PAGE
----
Sermon – February 18, 2018

Categories: Church,Sermons

In the Beginning

by Rev. Joseph Connolly

Click here to download a .pdf copy.

Click here to listen on Vimeo.

“Here begins the Gospel, the good news of Jesus, the Christ, the Child of God. As it is written in the prophet Isaiah:…” — Mark 1:1-2a.

I believe we, all of us, have a story to tell. And I, indeed, have from this pulpit, over time, offered bits and pieces of my own personal story.

Hence, I think most of you have heard what I am about to say. But let me offer the brief version of what I say as a refresher.

How old am I? I was born during President Harry Truman’s first presidential administration. I know, some parishioners were born during FDR’s administrations and very few will say which administration. It’s O.K.

But I do talk about growing up in New York City and what that was like, certainly very different than growing up in Chenango County. I have talked about being a Vietnam Veteran, about working in computer operations when computers took up a space the size of the Founder’s Room, working as a tour guide at South Street Seaport Museum, working on Wall Street, working as a writer in professional theater.

I have talked about family, my grandparents, my parents, my siblings, about how I relate to all my relatives. I, therefore, also talk some about the craziness of family life. Since it’s likely each of us has some craziness in family life I certainly want to address that reality.

And, oh yes, I talk about my life in the church over the course of time, how I grew up in the Roman Catholic tradition and why I am where I am today. And, of course, what this church talk is really about is how I understand and relate to God.

Therefore, I address how at age 44 I, somehow, decided to enter Seminary. And that is… crazy. (Slight pause.)

I hope, as I tell my story, I am clear about what I’m trying to do. I am not trying to overwhelm those who listen to that story with my story.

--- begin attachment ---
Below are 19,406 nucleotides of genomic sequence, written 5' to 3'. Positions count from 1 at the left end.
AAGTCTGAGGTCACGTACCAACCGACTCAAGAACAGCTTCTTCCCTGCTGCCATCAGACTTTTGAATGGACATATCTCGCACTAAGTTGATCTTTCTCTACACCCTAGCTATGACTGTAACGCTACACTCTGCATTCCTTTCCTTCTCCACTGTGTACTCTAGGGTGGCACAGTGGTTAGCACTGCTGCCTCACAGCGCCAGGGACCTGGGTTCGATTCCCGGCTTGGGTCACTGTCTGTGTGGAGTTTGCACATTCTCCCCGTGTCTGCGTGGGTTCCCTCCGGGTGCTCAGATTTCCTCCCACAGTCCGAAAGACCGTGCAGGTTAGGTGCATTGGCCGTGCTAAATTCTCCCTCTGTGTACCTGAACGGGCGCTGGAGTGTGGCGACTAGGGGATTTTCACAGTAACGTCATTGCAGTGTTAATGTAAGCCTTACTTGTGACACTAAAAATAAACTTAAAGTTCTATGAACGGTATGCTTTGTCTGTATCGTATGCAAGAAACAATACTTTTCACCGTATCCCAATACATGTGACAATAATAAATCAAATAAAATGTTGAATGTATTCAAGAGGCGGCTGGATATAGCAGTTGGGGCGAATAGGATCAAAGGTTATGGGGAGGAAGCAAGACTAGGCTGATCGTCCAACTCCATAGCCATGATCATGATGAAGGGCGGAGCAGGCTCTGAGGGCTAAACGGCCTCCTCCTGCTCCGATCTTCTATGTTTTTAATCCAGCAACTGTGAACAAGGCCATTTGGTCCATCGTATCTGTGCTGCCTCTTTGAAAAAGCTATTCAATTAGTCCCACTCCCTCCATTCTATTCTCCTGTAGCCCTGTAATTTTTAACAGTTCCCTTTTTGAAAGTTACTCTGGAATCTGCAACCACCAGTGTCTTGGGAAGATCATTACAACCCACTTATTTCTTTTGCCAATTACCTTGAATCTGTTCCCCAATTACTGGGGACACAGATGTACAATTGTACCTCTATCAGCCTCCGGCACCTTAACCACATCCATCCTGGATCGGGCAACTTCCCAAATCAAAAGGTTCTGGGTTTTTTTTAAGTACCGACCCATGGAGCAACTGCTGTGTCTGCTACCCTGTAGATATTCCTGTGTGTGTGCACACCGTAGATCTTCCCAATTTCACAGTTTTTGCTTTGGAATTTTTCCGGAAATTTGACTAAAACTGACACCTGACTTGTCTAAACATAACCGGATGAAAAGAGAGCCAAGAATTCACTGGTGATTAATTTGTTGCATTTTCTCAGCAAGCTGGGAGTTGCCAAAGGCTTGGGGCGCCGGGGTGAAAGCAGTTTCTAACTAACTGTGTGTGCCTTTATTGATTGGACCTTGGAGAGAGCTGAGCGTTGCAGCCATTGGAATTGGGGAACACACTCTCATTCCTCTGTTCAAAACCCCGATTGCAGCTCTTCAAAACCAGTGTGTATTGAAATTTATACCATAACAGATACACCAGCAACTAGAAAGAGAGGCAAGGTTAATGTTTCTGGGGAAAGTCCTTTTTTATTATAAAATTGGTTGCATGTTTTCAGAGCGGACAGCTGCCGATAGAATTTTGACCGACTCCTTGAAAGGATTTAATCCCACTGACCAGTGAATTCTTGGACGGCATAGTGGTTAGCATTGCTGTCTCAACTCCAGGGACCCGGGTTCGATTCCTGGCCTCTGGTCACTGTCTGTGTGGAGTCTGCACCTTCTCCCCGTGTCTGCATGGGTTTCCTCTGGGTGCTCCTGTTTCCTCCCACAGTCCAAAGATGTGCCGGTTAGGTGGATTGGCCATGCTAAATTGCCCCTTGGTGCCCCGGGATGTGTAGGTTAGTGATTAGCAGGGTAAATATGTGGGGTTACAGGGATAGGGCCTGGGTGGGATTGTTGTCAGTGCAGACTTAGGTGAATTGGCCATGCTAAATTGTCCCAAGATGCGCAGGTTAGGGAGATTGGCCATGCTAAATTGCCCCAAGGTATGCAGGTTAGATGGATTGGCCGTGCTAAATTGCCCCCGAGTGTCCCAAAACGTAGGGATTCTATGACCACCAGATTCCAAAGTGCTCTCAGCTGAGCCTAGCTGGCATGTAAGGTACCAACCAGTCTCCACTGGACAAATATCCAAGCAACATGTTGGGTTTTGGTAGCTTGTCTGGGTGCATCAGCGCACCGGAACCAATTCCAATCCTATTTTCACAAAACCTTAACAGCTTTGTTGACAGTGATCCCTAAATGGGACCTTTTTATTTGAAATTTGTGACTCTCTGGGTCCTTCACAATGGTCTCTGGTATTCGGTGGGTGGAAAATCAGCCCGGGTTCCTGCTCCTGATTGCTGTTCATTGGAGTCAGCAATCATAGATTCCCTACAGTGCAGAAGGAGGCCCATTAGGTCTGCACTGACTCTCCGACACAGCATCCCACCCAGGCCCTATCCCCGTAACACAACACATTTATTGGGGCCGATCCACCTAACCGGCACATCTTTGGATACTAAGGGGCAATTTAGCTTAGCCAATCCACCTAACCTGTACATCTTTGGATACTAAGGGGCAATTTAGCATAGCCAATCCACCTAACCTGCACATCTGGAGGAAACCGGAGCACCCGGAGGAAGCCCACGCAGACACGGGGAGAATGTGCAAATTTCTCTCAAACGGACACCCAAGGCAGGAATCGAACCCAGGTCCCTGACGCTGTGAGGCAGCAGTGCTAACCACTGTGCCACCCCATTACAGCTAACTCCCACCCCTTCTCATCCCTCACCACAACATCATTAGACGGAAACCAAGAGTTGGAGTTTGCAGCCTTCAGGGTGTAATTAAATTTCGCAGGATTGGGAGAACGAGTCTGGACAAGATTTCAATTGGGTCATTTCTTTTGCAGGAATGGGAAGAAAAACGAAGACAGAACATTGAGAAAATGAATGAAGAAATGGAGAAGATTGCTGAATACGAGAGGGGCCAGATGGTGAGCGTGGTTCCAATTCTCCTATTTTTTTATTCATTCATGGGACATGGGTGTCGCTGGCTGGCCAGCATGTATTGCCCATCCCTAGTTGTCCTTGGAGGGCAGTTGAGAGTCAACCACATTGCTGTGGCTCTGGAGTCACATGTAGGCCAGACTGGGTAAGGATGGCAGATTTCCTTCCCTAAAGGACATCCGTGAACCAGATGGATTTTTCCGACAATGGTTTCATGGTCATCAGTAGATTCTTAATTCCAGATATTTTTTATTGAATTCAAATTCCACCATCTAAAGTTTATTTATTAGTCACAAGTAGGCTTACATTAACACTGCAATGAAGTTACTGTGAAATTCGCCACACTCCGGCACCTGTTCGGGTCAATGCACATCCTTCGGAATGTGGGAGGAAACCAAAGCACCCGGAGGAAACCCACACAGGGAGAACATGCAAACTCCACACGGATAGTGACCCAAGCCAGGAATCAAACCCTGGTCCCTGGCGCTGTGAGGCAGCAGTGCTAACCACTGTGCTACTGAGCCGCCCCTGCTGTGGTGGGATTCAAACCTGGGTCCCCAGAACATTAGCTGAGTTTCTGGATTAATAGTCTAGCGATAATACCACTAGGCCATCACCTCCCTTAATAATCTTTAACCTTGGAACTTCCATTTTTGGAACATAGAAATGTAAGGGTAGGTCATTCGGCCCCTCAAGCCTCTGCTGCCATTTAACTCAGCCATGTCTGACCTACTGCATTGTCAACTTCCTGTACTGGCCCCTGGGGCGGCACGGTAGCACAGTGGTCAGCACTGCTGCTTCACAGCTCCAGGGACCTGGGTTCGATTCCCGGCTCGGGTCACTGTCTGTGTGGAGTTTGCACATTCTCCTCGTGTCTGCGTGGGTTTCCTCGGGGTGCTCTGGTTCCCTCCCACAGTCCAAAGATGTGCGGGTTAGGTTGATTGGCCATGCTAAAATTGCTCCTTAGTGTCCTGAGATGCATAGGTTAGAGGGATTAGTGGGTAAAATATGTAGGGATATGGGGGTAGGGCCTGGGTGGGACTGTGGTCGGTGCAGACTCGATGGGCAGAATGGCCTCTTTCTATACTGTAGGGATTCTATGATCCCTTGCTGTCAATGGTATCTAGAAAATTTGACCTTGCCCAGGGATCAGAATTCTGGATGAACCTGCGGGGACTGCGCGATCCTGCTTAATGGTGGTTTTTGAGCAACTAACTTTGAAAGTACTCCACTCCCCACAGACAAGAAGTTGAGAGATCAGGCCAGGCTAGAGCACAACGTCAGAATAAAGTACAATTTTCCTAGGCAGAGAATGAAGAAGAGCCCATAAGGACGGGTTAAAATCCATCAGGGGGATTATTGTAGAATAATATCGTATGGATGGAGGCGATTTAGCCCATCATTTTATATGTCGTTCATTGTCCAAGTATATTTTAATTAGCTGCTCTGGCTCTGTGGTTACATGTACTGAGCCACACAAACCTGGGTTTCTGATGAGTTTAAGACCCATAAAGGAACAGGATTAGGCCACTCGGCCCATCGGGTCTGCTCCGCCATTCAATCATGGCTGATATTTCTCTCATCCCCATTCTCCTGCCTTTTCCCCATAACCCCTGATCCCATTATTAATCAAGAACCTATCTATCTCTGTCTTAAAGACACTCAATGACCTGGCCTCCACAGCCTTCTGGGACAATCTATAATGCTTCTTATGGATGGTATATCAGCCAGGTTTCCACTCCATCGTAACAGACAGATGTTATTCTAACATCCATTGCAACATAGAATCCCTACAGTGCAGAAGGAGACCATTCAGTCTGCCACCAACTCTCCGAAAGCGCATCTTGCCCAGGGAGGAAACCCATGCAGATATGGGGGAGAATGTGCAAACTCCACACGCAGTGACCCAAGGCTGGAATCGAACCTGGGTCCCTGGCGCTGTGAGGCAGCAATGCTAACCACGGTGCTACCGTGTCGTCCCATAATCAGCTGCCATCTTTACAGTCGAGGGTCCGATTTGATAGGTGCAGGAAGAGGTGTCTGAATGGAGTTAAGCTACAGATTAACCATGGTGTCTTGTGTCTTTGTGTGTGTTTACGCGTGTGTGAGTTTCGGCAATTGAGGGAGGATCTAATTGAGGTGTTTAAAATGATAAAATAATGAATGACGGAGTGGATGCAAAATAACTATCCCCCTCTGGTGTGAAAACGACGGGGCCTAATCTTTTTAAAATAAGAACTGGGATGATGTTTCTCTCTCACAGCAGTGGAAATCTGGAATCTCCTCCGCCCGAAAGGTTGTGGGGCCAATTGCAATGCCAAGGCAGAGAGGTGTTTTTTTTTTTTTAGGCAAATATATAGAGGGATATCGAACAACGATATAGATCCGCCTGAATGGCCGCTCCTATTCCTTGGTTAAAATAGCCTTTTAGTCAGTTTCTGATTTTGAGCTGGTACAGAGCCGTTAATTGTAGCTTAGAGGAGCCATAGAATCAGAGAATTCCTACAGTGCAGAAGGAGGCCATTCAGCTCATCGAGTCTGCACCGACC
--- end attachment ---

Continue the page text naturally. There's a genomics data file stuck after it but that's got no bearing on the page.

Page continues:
I am trying to illustrate three things. First, I hope it illustrates there are many ways to tell a story. Second, I hope it illustrates there are many facets to anyone’s story. Third, I hope it illustrates we all have a story.

You see, when I say we all have a story what I am also saying is we all have roots, come from someplace. I think we need to tell our own story, learn how to tell our own story. I think this might help us come to a full self realization of who we are, a full self realization where we are at now, a full self realization where we might be willing to go, where a relationship with God might take us.

Indeed I think we, all of us, need to both tell other people our own story and to listen to ourselves as we tell that story. And I hope you do know that telling your own story is helpful to those around you.

Those who encounter you and your story, because you tell that story, will come to know you better, understand you in an intimate way. Last, I hope you take the time to listen to the stories others tell. Then you will get to know them better. (Slight pause.)

So what is your story? How do you tell it? Have you recently shared your story with someone? (Slight pause.)

These are words with which the writer of the Gospel we know as Mark begins to tell a story about Jesus, Who we claim is the Christ, the Messiah sent to the Jewish people. “Here begins the Gospel, the good news of Jesus, the Christ, the Child of God. As it is written in the prophet Isaiah:…” (Slight pause.)

Let me offer a couple of basic facts about the Christian Scriptures, the so called New Testament. I can guarantee you have heard most of what I am about to say since I have from this pulpit, over time, offered bits and pieces of this information. (Slight pause.)

The earliest writings in the New Testament are the true Letters of Paul. 13 letters are attributed to the Apostle. Paul actually wrote 7 of those. It’s unlikely Paul wrote the others.

Scholars tell us the true letters were written between the years 52 of the Common Era and 64 or 65 of the Common Era. Scholars are fairly sure Paul died around that time. And it seems unlikely Paul wrote any letters after being dead!

Equally, scholars agree Mark is the earliest Gospel. Most scholars put the writing of this work at the year 70 or slightly later. Hence it was written after Paul was gone.

Now, the true Pauline letters have nearly no story about Jesus in them at all. However, all the Gospels tell a story. And Mark is the earliest, thereby, the first story told about Jesus in the Christian Scriptures, in the so called New Testament.

So, where does the story in Mark, the earliest Gospel, start? Does it start with the birth of Jesus? No. Does it start with the ministry of Jesus? No.

First, the writer starts where any good writer might by stating what the story will address. (Quote:) “Here begins the Gospel, the good news of Jesus, the Christ, the Child of God.”— the good news of Jesus— interesting.

Then the story starts. And, when the story starts, where does it start? (Quote:) “As it is written in the prophet Isaiah:…” (Slight pause.)